Terry: Who should be elected county judge in this month’s runoff election … the first endorsement for Lubbock Lights?
Scott: Gary Boren
Scott: He has experience after time on the Lubbock City Council and LISD Board. Also, Lubbock voters have signaled they are looking for a change. Precincts 2 & 4 have voted out long-term incumbents. Boren is the most philosophically aligned with the two new commissioners. I say, if this is where voters want to go, then let’s give them a matched set and enough rope to hang themselves: Gary Boren is the right choice for the Commissioners Court that takes office January 1.
Terry: Give me your three best reasons Gary is a better choice than Curtis Parrish … I think Gary has a clear handle on what voters want, but he left his position on the Lubbock City Council a few years ago in a way that made me wonder if something was going on beyond his statement. And I also really enjoyed our visit with Curtis.
“If this is where voters want to go, then let’s give them a matched set …”
Scott: First, I agree with Gary’s priorities of roads and public safety. I believe he is better equipped to lead the new commissioners and to harness their energy and creativity in the best possible way. Finally, he’s not looking or likely to make a 20-year career of the job.
Terry: But Curtis also said public safety and roads were his top two priorities.
Scott: Yes, but he also named juvenile justice as the biggest challenge facing the new county judge, and when pressed he made it clear roads are the commissioners’ job, hearkening back to the old name for them, “road commissioners.”
Curtis also appears confused about the “extra money” available once the county is no longer servicing debt; but once the debt is paid those revenues are no longer collected. It reflects a fundamental lack of understanding of how county government operates. Once you’ve talked with both, it’s clear to me Boren intends to spend more of his time being the chief administrator of the county and Parrish would spend more of his time in the justice system.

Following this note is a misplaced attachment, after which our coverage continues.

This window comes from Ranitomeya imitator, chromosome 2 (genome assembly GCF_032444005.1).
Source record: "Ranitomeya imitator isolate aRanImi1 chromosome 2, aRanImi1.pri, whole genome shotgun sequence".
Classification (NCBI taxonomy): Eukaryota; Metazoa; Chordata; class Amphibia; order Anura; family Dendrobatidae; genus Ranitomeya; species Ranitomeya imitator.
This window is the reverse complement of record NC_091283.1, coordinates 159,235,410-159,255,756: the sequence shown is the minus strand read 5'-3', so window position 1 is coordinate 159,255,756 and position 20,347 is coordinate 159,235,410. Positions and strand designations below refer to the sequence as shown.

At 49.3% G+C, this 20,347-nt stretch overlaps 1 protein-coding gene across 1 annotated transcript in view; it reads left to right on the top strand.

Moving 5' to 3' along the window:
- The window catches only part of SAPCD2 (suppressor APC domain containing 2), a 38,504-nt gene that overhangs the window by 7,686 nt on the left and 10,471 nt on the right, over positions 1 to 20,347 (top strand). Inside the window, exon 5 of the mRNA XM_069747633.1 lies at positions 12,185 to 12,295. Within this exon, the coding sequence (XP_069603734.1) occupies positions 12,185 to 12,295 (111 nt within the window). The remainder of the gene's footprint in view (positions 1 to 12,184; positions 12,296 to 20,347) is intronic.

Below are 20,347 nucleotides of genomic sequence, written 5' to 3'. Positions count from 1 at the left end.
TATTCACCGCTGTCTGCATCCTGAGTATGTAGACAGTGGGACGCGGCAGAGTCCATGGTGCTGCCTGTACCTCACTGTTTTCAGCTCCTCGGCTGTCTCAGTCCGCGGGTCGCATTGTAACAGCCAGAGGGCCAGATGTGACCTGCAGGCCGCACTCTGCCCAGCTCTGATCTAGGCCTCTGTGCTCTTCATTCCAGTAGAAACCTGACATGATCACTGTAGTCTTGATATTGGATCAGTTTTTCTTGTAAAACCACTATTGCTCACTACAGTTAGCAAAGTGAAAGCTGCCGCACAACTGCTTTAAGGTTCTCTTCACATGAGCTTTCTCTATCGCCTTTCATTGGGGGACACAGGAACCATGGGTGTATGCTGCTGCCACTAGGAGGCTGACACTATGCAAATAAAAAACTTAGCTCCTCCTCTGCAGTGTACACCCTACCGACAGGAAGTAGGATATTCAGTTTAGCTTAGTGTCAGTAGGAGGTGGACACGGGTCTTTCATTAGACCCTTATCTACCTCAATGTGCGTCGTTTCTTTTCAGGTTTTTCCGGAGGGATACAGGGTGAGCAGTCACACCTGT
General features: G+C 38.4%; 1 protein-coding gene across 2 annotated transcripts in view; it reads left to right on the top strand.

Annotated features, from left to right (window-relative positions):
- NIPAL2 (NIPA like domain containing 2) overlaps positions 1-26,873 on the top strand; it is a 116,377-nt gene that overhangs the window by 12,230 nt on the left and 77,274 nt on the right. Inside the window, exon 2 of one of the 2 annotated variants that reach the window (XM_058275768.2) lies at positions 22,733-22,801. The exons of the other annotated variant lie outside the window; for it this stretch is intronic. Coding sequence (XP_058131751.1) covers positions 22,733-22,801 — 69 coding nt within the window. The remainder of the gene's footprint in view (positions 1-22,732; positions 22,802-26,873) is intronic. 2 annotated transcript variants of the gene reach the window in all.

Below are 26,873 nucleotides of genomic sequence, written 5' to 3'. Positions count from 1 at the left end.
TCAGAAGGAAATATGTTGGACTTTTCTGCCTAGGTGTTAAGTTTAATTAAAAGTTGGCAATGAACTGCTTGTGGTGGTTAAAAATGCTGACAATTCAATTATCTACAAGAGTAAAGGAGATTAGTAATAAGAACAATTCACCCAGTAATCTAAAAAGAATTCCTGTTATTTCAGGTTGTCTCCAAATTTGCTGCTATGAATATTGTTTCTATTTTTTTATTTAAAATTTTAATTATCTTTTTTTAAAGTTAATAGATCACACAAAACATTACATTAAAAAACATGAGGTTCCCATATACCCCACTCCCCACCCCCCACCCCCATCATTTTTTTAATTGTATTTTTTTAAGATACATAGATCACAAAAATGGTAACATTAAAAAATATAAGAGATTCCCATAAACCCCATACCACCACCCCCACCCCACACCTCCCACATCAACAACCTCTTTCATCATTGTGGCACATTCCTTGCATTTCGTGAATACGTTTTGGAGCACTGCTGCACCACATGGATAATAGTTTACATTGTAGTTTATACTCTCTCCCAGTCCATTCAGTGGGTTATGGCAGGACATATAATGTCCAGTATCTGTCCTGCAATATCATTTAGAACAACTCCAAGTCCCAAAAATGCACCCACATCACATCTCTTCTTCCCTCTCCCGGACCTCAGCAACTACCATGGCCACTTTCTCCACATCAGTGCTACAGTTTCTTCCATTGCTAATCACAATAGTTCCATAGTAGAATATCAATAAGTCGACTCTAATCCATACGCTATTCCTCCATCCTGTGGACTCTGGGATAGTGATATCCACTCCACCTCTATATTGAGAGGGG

Terry: Since I’ve been in Lubbock we’ve had a county judge who has done almost completely the legal side of the job. And considering recent changes make that part of the job more complex, can we expect either to have time to do both jobs well?
Scott: Well, Gary is the best for the job as it is structured today.
Terry: Sold. But should the job be changed in the near future?
Scott: The days of Coke Stevenson studying for the bar at night while working at the bank are past. We have different expectations of our county judge. According to Curtis, Lubbock is the 18th largest county in the state. In most of the counties larger than Lubbock the county judge does not perform judicial functions. You can hire an associate judge to handle the judicial functions but you cannot hire leadership for the Commissioners Court.
Terry: But that would cost more money – and in our first editorial, do we want to advocate for growing government?
Scott: Well, we don’t want important legal issues dealing with probate and guardianship to be mishandled.
Terry: I’ve done a little poking around. A statutory probate court would be better than the system we have now that is set in the past when most Texas counties were much smaller – as many still are. And with Gary’s administrative skills, I bet he could find the money to pay for it out of the existing budget.
Lubbock Lights endorses Gary Boren in the Republican primary runoff for Lubbock constitutional county judge.